The Rising of the Sun
It was just past dawn on a lovely morning in late spring. The Lord of Imladris stepped out of the courtyard and took the familiar path to the stables as was his wont. He had ever been an early riser, revelling in the freshness of the new morning. He was pleasantly surprised to see his new charge sitting on the paddock fence, watching the mares frolic with the foals. A few had come up to the lad, nuzzling him playfully. He smiled to himself and found that he liked this elfling already. If the horses accepted him so readily, he could trust himself to do the same.
Only yesterday had the child arrived from the Greenwood, as part of a long overdue attempt at reconciliation between the two Elven realms, long sundered over misunderstandings and tragedy that had occurred an age ago. Elrond was to foster the youngest son of Thranduil for a few turns of the sun, in hopes that an alliance might once again bind the elves as the shadow of Darkness grew ever longer over the free lands of Middle Earth.
More than anything, Elrond wanted peace with Thranduil, who had been a dear friend once, long ago. As he gazed upon Thranduil's youngest son, his heart clenched as he remembered sorrows long left undisturbed, yet ever present in the depths of his memory. Scenes from that dreadful battle, where he had lost his mentor and king played themselves over in his mind's eye. The horrors of war had taken their toll on all sides, and Thranduil too had suffered greatly. They had parted on ill terms, with the Woodland elves blaming their Noldor kin for the loss of their king.
Centuries had gone by and though the passing of Time is but a fleeting thing to the elves, Elrond felt ever keenly the loss of those centuries spent in unspoken hostility. Greenleaf, this young one was called. Fitting indeed, for his arrival in the Valley might yet herald the coming of spring for the relationship between the two realms.
He made his steps a little heavier out of courtesy and watched as the golden youth turned to face him and leapt down gracefully from the fence.
"Good morning, my lord. I hope I haven't overstepped the boundaries of your hospitality by coming here. The dawn was so beautiful...I couldn't stay abed a moment longer."
Sapphire eyes gazed up at him in a mixture of awe and youthful anxiety. Elrond chuckled softly.
"My sentiments exactly, penneth. Tell me though, how long have you been here?"
"A few hours."
"My...you certainly rise with the larks."
He was rewarded with a shy smile. Elrond had had little opportunity the previous day to converse with the young elf, but had found him pleasant and unassuming the few times that he did. He had a cheerful, captivating luminosity about him, which was rather the opposite of his sire, who was a proud, regal character and every inch the King that he was. Elrond sensed that the boy took after his mother, both in charming character and fair countenance.
"Your horses are magnificent, my lord. Seldom have I seen animals so well cared for."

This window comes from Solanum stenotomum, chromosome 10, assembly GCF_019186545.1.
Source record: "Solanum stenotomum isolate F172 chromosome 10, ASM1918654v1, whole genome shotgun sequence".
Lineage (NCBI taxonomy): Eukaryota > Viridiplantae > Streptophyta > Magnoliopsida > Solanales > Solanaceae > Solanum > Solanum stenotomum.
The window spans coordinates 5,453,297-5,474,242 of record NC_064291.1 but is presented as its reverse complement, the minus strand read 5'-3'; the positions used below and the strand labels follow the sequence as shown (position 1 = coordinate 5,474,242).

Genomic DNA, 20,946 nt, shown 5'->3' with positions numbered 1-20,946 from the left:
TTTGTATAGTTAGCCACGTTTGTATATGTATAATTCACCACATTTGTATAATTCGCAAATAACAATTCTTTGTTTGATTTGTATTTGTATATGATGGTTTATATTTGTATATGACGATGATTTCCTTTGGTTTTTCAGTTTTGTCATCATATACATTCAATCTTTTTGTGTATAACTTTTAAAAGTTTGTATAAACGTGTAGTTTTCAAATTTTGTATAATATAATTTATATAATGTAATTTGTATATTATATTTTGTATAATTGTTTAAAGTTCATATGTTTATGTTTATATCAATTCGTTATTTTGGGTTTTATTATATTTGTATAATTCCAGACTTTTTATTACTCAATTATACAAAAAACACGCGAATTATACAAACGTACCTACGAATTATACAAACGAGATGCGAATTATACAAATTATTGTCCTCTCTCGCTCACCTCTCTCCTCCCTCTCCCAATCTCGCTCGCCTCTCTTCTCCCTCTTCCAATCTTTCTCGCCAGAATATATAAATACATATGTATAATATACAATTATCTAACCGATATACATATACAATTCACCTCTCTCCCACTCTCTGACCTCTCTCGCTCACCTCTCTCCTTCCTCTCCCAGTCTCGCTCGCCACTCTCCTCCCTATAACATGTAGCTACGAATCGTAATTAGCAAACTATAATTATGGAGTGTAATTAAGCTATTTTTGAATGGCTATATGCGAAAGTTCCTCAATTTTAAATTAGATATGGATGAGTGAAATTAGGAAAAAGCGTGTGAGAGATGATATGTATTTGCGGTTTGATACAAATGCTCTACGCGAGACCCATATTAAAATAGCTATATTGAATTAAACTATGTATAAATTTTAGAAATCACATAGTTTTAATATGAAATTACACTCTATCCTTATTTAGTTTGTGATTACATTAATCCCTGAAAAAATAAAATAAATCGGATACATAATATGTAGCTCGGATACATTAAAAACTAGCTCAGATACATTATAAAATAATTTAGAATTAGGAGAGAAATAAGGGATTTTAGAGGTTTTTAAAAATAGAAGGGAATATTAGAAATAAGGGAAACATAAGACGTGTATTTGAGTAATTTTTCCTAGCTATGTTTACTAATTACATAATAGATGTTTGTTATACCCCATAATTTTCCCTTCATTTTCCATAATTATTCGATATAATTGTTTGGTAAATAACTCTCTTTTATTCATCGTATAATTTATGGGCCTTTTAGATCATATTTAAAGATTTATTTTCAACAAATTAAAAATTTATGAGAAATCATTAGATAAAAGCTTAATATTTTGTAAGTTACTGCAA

"Why thank you. They are my pride and joy."
They spoke a little about horses and other things as they walked around the paddocks leisurely. The Lord of Imladris found himself enchanted by the boy and was thoroughly enjoying the company. The more they spoke, the more the boy relaxed around him and he felt a sense of accomplishment for that. It had been rather long since he felt so enthused by mere conversation with one he considered little more than a child. But the young elf had a passion for learning, for life and Elrond found it rather infectious. Seeing life through young eyes invigorated him with a thrill he relished and his heart softened with simple joy he had not known since his wife had passed to the West.
Not quite a child, but far from grown, Elrond could foresee great things in this princeling's future. Already, his reputation as an archer preceeded him, despite the woeful lack of communication between the two realms. Elladan and Elrohir were definitely looking forward to challenging this young upstart when they returned from their latest orc raid.
Yes, he felt he could grow to like this son of Thranduil very much. The boy carried an innocence about him, yet was mature beyond his years and had a great wit. And he loved horses! Elrond happily noted.
When the decision over fosterage had been announced, Elrond had resolved to try his best to make the young elf feel at home, awkward though the situation may have been. Seeing it from the younger elf's point of view, being told one was to be sent to live with strangers for an undetermined period of time would have been distressing at the very least. Strangers who had been at odds with one's father for far longer than one could remember at that. Yet the boy had made the effort to be pleasant and polite, enthusiastically touring the valley with Glorfindel, tired though he may have been from a long journey over the Hithaeglir. His seneschal had nothing but glowing praise for the young elf too. This was a good start if nothing else.
On the spur of the moment, he turned to the youth standing by his side.
"Come, there is something I would like to show you."
Elrond led the younger elf into the stables.
"We shall be taking a little ride. This surprise lies beyond a reasonable walking distance... That is, if we intend to be punctual for breakfast." They exchanged grins.
They walked their mounts through the stable courtyard and cantered across the valley to an outlying stable where there were more fields of horses grazing the dew-laden grass. Towards the end of a row of large paddocks, there stood a magnificent black stallion. Its sleek, glistening coat shone in the early light, its proud head held high. Powerful muscles rippled as the creature pranced around the paddock. The young elf looked on in wonder.